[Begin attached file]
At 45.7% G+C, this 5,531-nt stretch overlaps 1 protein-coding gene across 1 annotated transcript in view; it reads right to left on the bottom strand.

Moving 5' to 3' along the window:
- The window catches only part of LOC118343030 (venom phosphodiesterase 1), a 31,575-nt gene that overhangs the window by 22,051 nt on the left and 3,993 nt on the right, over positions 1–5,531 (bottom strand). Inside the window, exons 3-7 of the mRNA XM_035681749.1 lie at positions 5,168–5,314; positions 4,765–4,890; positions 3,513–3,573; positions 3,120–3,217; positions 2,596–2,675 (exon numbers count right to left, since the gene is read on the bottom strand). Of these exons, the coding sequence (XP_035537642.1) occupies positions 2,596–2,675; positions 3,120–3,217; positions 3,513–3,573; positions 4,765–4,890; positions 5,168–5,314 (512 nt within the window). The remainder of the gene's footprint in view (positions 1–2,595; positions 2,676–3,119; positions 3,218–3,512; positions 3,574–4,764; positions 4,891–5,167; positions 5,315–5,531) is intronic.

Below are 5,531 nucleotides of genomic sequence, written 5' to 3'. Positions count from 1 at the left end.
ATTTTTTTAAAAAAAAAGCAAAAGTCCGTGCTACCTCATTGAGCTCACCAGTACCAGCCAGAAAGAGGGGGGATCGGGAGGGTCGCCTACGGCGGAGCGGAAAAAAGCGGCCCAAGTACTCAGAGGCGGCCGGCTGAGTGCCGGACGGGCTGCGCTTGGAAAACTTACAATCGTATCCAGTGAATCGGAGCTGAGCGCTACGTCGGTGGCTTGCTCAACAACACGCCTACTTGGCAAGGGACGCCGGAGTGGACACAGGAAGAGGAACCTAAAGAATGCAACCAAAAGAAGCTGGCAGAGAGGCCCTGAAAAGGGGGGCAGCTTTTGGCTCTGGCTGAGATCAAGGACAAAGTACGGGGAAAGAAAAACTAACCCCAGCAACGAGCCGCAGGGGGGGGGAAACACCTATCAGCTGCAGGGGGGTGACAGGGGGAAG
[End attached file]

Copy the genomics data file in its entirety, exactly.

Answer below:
At 45.7% G+C, this 5,531-nt stretch overlaps 1 protein-coding gene across 1 annotated transcript in view; it reads right to left on the bottom strand.

Moving 5' to 3' along the window:
- The window catches only part of LOC118343030 (venom phosphodiesterase 1), a 31,575-nt gene that overhangs the window by 22,051 nt on the left and 3,993 nt on the right, over positions 1–5,531 (bottom strand). Inside the window, exons 3-7 of the mRNA XM_035681749.1 lie at positions 5,168–5,314; positions 4,765–4,890; positions 3,513–3,573; positions 3,120–3,217; positions 2,596–2,675 (exon numbers count right to left, since the gene is read on the bottom strand). Of these exons, the coding sequence (XP_035537642.1) occupies positions 2,596–2,675; positions 3,120–3,217; positions 3,513–3,573; positions 4,765–4,890; positions 5,168–5,314 (512 nt within the window). The remainder of the gene's footprint in view (positions 1–2,595; positions 2,676–3,119; positions 3,218–3,512; positions 3,574–4,764; positions 4,891–5,167; positions 5,315–5,531) is intronic.

Below are 5,531 nucleotides of genomic sequence, written 5' to 3'. Positions count from 1 at the left end.
ATTTTTTTAAAAAAAAAGCAAAAGTCCGTGCTACCTCATTGAGCTCACCAGTACCAGCCAGAAAGAGGGGGGATCGGGAGGGTCGCCTACGGCGGAGCGGAAAAAAGCGGCCCAAGTACTCAGAGGCGGCCGGCTGAGTGCCGGACGGGCTGCGCTTGGAAAACTTACAATCGTATCCAGTGAATCGGAGCTGAGCGCTACGTCGGTGGCTTGCTCAACAACACGCCTACTTGGCAAGGGACGCCGGAGTGGACACAGGAAGAGGAACCTAAAGAATGCAACCAAAAGAAGCTGGCAGAGAGGCCCTGAAAAGGGGGGCAGCTTTTGGCTCTGGCTGAGATCAAGGACAAAGTACGGGGAAAGAAAAACTAACCCCAGCAACGAGCCGCAGGGGGGGGGAAACACCTATCAGCTGCAGGGGGGTGACAGGGGGAAG